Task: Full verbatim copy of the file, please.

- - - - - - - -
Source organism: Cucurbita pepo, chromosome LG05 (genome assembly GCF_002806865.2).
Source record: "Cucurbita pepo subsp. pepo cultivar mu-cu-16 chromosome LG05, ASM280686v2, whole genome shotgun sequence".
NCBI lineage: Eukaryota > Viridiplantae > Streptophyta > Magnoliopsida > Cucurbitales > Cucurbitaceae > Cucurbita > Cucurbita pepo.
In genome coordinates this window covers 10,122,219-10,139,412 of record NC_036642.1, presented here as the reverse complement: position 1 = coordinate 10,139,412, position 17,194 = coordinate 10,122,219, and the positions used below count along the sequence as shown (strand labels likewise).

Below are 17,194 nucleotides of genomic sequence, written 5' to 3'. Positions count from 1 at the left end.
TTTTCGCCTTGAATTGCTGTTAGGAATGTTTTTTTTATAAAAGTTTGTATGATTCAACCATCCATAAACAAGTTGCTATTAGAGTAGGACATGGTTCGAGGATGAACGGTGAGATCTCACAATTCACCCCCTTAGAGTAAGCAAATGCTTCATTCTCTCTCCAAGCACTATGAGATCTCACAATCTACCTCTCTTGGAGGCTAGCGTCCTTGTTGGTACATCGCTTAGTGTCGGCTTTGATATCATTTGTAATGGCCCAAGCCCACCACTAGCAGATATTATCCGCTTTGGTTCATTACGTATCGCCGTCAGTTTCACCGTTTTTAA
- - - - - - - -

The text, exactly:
Source organism: Cucurbita pepo, chromosome LG05 (genome assembly GCF_002806865.2).
Source record: "Cucurbita pepo subsp. pepo cultivar mu-cu-16 chromosome LG05, ASM280686v2, whole genome shotgun sequence".
NCBI lineage: Eukaryota > Viridiplantae > Streptophyta > Magnoliopsida > Cucurbitales > Cucurbitaceae > Cucurbita > Cucurbita pepo.
In genome coordinates this window covers 10,122,219-10,139,412 of record NC_036642.1, presented here as the reverse complement: position 1 = coordinate 10,139,412, position 17,194 = coordinate 10,122,219, and the positions used below count along the sequence as shown (strand labels likewise).

Below are 17,194 nucleotides of genomic sequence, written 5' to 3'. Positions count from 1 at the left end.
TTTTCGCCTTGAATTGCTGTTAGGAATGTTTTTTTTATAAAAGTTTGTATGATTCAACCATCCATAAACAAGTTGCTATTAGAGTAGGACATGGTTCGAGGATGAACGGTGAGATCTCACAATTCACCCCCTTAGAGTAAGCAAATGCTTCATTCTCTCTCCAAGCACTATGAGATCTCACAATCTACCTCTCTTGGAGGCTAGCGTCCTTGTTGGTACATCGCTTAGTGTCGGCTTTGATATCATTTGTAATGGCCCAAGCCCACCACTAGCAGATATTATCCGCTTTGGTTCATTACGTATCGCCGTCAGTTTCACCGTTTTTAA